Market Overview

No Longer Taboo: Jeanie Buss, John Skipper And More Talk Sports Betting

No Longer Taboo: Jeanie Buss, John Skipper And More Talk Sports Betting

The reversal of PAPSA, the federal government’s ban on sports betting, is arguably the biggest catalyst for growth in professional sports today, and it's no longer taboo for team owners to talk about the excitement that comes with legalized gambling.

Los Angeles Lakers co-owner Jeanie Buss said last week at CAA's World Congress of Sports that sports gambling is the biggest story of the year.

“Sports wagering and sports gambling will have a big effect on fan participation and interaction. What's important is to protect the integrity of the game, and to protect the players since the fans will be more invested in the game game and protect the officials,” Buss said at the conference.

Engagement And Interest

It's likely the greatest benefits for the teams and media networks is that with increased gambling comes with greater fan engagement, new interest and greater viewing times.

“The money is going to be secondary, the primary money is coming from the engagement that comes with gambling. It will be about people watching the Lakers longer and deeper,” said DAZN Executive Chairman John Skipper. Skipper worked for ESPN for 20 years, six of which he served as president.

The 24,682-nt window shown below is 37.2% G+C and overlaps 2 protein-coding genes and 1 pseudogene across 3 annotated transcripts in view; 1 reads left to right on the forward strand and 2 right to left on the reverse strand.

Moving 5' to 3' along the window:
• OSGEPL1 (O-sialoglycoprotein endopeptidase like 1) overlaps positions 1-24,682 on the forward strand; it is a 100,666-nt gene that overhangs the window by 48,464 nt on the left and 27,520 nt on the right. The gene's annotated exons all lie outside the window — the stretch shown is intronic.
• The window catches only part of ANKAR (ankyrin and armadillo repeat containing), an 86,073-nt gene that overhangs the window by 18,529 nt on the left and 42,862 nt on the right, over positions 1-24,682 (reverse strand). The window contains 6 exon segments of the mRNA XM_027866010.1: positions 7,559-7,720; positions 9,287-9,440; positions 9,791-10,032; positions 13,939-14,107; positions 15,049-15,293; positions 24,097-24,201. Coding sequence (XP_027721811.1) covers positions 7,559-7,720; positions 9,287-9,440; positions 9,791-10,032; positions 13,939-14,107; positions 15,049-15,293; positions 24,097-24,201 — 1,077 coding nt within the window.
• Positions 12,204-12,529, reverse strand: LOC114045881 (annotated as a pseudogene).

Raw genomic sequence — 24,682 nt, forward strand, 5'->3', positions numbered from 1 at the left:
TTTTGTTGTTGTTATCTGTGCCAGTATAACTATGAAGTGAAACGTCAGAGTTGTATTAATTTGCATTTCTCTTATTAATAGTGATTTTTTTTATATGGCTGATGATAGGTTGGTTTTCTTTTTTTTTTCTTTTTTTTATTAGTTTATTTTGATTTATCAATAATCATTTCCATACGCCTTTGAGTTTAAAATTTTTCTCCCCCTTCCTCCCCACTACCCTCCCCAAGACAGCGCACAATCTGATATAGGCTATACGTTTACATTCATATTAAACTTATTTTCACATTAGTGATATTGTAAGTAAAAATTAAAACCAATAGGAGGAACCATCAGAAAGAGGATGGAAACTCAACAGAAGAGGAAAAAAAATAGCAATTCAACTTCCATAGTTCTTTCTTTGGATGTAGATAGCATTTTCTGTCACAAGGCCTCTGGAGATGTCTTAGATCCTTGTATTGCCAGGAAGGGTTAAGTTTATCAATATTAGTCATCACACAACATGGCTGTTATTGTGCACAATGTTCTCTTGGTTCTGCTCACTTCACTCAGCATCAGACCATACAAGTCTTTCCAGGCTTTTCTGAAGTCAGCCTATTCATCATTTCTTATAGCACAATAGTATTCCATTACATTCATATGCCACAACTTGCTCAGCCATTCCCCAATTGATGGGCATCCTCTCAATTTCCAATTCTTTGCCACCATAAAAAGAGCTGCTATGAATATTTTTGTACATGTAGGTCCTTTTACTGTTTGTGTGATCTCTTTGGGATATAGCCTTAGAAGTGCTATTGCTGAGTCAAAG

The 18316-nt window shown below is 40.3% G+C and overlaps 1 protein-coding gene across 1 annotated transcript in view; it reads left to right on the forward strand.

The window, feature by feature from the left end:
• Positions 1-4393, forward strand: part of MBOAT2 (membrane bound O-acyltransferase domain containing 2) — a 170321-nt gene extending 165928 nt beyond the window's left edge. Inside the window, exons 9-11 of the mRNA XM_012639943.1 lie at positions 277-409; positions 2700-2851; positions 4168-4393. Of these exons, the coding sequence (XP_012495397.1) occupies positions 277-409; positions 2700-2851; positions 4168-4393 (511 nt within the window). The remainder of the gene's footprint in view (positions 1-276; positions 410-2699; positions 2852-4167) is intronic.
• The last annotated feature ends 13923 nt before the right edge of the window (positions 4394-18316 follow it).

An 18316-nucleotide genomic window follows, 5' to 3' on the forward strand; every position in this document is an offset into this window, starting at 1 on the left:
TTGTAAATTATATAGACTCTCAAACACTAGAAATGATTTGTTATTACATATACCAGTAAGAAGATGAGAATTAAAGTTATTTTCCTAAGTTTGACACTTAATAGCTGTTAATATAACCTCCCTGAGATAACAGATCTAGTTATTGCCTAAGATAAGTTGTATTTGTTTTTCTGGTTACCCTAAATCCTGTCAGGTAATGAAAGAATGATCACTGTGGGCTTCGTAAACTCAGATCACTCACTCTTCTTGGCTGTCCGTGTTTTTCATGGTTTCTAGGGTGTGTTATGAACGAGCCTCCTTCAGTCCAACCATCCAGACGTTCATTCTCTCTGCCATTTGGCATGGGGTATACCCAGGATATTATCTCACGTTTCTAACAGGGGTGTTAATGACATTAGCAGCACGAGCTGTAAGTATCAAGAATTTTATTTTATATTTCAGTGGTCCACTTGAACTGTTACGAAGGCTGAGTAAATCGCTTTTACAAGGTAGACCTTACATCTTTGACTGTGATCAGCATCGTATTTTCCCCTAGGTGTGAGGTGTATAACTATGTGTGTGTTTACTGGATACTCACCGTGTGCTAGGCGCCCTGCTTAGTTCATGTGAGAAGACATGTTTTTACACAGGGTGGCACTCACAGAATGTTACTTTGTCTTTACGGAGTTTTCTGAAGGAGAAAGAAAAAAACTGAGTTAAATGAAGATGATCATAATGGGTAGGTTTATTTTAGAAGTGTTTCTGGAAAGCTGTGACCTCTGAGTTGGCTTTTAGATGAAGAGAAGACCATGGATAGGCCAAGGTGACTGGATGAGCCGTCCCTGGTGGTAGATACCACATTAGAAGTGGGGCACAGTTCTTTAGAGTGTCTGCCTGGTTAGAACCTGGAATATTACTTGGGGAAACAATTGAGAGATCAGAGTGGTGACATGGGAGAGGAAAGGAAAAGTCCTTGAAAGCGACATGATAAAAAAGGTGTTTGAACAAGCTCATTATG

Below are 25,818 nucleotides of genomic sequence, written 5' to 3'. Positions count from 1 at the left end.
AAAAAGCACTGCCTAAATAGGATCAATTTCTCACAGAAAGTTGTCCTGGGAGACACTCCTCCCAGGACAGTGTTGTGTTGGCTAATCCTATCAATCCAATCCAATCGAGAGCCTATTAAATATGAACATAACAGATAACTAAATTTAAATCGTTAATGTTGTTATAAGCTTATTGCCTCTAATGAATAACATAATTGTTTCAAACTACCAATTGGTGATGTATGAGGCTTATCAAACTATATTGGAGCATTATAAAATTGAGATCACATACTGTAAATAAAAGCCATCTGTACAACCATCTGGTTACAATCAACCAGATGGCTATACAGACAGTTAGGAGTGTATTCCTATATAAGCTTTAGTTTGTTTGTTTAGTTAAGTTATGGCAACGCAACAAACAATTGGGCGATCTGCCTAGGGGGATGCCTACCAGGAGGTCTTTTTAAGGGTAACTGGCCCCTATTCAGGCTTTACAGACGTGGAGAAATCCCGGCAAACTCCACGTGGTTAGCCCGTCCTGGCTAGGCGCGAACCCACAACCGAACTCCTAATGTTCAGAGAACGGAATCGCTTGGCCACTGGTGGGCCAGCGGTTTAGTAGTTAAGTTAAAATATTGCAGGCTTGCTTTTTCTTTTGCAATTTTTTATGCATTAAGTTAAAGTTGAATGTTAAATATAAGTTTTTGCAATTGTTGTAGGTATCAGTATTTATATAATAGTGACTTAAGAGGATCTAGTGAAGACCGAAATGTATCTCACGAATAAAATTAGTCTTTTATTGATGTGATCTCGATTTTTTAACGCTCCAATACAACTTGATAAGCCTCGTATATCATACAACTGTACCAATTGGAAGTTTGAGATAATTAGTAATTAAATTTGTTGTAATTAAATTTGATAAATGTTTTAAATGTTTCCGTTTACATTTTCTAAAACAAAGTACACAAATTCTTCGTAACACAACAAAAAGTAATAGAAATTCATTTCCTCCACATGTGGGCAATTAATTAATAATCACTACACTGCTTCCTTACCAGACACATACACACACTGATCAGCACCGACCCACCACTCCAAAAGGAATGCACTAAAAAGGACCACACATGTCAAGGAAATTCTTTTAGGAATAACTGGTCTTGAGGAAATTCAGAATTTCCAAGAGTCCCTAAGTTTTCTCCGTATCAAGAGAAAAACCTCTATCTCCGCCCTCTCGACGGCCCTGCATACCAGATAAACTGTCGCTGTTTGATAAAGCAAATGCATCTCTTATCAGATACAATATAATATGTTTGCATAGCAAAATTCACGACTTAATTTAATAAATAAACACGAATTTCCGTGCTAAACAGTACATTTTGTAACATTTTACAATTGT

Justin Connolly, Executive Vice President at Walt Disney Co (NYSE: DIS) and ESPN, argued ESPN shaking its legacy media status and is already creating content aimed at gamblers with plans for greater expansion of its betting related programming.

“We have more content directed at the sports gambling audience than ever before and we will do more in the near-future. If you want to reach the sports gambling public, I believe we have the best platform to do that,” said Connolly.

Expanding The Market

Maryann Turcke, the chief operating officer of the NFL, says gambling is an important topic to talk about.

“The one area we are most focused on is in the context of gambling because the keeping the integrity of the game is of paramount importance,” she said. “We believe gambling will be the next thing in engagement. In New Jersey there is a lot of in-venue opportunities and sports betting is done at around a $10 level on average. Its a fun way to engage."

Buffalo Bills co-owner Kim Pegula added to this notion: “Sports betting is certainly a conversation that we’re having and how does that change the [in-game] experience?”

“If you are a Vikings fan, you don’t necessarily watch a Bills game. Why would you, right?" said Pegula. "But with fantasy, and then now with sports betting, now we’re going to get eyeballs on our game, and our fans, and that’s going to actually really expand our market.”

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